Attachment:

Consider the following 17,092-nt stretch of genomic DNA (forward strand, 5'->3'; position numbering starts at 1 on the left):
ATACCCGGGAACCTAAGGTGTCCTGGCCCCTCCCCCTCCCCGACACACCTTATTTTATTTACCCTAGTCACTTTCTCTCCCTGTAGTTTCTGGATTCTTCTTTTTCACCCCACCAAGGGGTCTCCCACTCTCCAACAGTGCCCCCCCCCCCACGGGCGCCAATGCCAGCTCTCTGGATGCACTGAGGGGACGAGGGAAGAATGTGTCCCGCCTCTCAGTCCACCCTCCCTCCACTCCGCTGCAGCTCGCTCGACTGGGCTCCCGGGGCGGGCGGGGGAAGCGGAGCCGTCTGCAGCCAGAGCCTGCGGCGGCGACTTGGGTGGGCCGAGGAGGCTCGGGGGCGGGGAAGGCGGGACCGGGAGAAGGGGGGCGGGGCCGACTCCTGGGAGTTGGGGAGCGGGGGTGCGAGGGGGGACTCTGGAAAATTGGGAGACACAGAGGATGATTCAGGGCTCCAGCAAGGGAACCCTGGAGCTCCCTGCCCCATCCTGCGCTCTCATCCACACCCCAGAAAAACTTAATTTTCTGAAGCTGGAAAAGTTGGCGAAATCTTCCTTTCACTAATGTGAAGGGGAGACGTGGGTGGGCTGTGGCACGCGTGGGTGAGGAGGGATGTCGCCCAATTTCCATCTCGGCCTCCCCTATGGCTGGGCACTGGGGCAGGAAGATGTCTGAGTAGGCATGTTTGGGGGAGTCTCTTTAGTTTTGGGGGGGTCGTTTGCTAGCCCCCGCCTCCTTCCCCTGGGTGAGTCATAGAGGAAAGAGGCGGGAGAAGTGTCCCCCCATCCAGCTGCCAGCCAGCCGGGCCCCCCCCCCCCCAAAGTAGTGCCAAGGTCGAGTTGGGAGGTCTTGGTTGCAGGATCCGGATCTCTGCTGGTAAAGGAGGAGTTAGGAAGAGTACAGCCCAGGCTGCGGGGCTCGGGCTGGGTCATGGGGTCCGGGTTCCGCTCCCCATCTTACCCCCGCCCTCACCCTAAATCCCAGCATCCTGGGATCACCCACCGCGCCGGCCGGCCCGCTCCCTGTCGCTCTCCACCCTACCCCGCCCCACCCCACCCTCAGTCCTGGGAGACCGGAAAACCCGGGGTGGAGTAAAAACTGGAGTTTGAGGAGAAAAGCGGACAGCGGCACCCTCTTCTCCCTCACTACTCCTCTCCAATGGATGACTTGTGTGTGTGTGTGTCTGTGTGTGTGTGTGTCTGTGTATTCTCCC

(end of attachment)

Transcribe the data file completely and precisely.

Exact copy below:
Consider the following 17,092-nt stretch of genomic DNA (forward strand, 5'->3'; position numbering starts at 1 on the left):
ATACCCGGGAACCTAAGGTGTCCTGGCCCCTCCCCCTCCCCGACACACCTTATTTTATTTACCCTAGTCACTTTCTCTCCCTGTAGTTTCTGGATTCTTCTTTTTCACCCCACCAAGGGGTCTCCCACTCTCCAACAGTGCCCCCCCCCCCACGGGCGCCAATGCCAGCTCTCTGGATGCACTGAGGGGACGAGGGAAGAATGTGTCCCGCCTCTCAGTCCACCCTCCCTCCACTCCGCTGCAGCTCGCTCGACTGGGCTCCCGGGGCGGGCGGGGGAAGCGGAGCCGTCTGCAGCCAGAGCCTGCGGCGGCGACTTGGGTGGGCCGAGGAGGCTCGGGGGCGGGGAAGGCGGGACCGGGAGAAGGGGGGCGGGGCCGACTCCTGGGAGTTGGGGAGCGGGGGTGCGAGGGGGGACTCTGGAAAATTGGGAGACACAGAGGATGATTCAGGGCTCCAGCAAGGGAACCCTGGAGCTCCCTGCCCCATCCTGCGCTCTCATCCACACCCCAGAAAAACTTAATTTTCTGAAGCTGGAAAAGTTGGCGAAATCTTCCTTTCACTAATGTGAAGGGGAGACGTGGGTGGGCTGTGGCACGCGTGGGTGAGGAGGGATGTCGCCCAATTTCCATCTCGGCCTCCCCTATGGCTGGGCACTGGGGCAGGAAGATGTCTGAGTAGGCATGTTTGGGGGAGTCTCTTTAGTTTTGGGGGGGTCGTTTGCTAGCCCCCGCCTCCTTCCCCTGGGTGAGTCATAGAGGAAAGAGGCGGGAGAAGTGTCCCCCCATCCAGCTGCCAGCCAGCCGGGCCCCCCCCCCCCCAAAGTAGTGCCAAGGTCGAGTTGGGAGGTCTTGGTTGCAGGATCCGGATCTCTGCTGGTAAAGGAGGAGTTAGGAAGAGTACAGCCCAGGCTGCGGGGCTCGGGCTGGGTCATGGGGTCCGGGTTCCGCTCCCCATCTTACCCCCGCCCTCACCCTAAATCCCAGCATCCTGGGATCACCCACCGCGCCGGCCGGCCCGCTCCCTGTCGCTCTCCACCCTACCCCGCCCCACCCCACCCTCAGTCCTGGGAGACCGGAAAACCCGGGGTGGAGTAAAAACTGGAGTTTGAGGAGAAAAGCGGACAGCGGCACCCTCTTCTCCCTCACTACTCCTCTCCAATGGATGACTTGTGTGTGTGTGTGTCTGTGTGTGTGTGTGTCTGTGTATTCTCCC